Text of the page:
[93 NJSuper Page 432]

and that all work done upon or about the roof of the warehouse was done by Robilt's employees or those of its subcontractors.

It established further that Enterprises had no contract with any other person involving construction of the warehouse; that all money expended for the performance of the construction was paid by Enterprises and that Enterprises had nothing to do with the construction or the supervision thereof. Specifically, it showed that no one associated with Enterprises was present at the time of the accident and that none of its agents or employees had anything to do with the construction or installation of the roof where decedent fell.

Plaintiff's contention on this appeal is that Enterprises, as owner of the premises, was required by the provisions of the Construction Safety Code (1963) promulgated under the Construction Safety Act (N.J.S.A. 34:5-166 et seq.) to provide coverings over the holes or barriers around the opening through which decedent fell. Failure to do so, it claims, constitutes evidence of negligence sufficient to warrant the submission of the issue to the jury. This claim rests upon the familiar doctrine that where a penal statute, although conferring no private right of action upon an injured party, establishes a standard of conduct, its violation may constitute evidence of negligence in a civil action. See Carlo v. The Okonite-Callender Cable Co., 3 N.J. 253 (1949).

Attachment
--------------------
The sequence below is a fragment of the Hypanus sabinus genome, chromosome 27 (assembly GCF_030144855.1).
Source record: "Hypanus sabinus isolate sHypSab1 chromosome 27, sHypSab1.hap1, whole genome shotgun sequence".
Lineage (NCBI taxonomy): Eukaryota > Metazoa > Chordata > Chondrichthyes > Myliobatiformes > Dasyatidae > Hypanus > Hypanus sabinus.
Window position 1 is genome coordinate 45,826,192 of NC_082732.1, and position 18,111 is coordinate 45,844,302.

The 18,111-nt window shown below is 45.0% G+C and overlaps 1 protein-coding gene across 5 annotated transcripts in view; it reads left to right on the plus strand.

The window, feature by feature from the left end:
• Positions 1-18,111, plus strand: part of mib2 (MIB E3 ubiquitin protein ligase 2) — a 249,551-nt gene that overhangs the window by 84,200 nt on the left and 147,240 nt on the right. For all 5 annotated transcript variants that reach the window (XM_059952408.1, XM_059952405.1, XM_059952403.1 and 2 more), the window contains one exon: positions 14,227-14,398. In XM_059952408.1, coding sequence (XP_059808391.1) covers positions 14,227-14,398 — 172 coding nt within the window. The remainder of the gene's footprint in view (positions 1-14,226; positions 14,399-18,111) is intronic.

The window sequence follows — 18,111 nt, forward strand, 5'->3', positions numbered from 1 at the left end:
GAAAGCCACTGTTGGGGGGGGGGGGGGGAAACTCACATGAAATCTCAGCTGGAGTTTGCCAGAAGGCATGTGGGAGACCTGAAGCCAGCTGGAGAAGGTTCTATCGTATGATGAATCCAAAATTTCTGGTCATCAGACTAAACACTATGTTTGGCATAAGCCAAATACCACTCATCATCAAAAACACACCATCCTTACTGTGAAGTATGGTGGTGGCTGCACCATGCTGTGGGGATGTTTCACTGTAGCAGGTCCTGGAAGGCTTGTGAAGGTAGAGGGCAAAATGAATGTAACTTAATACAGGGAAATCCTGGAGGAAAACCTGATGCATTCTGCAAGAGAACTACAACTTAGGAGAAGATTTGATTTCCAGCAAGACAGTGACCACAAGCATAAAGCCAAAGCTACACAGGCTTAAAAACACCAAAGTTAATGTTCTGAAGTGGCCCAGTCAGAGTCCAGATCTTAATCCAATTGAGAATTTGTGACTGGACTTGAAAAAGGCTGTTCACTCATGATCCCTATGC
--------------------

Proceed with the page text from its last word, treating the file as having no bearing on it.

The cogence of this argument depends upon the proper interpretation to be placed upon section 3.15 of the Safety Code. That section reads as follows:

"3.15 Responsibility for Project Protection

3.15.1 Where one contractor is selected to execute the work of the project, he shall assure compliance with the requirements of this code from his employees as well as all subcontractors.

3.15.2 Where the owner selects more than one contractor to perform the work of the project, he shall be responsible or he shall designate one particular contractor to be responsible for providing the general safeguarding as well as gaining compliance with the requirements of this code from all other contractors and parties engaged in the operation of the project."

[93 NJSuper Page 433]

Plaintiff urges that since the contract obligated the owner to complete certain phases of the work referred to therein, the owner thereby selected "more than one contractor to perform the work on the project." Enterprises is therefore responsible, the argument proceeds, for providing the safety measures prescribed by the Code inasmuch as it did not designate one particular contractor to do so. The theory is that the statute automatically renders the owner liable under such circumstances even though the owner retains no control whatsoever over the work being performed under the contract or the place where the injury occurs.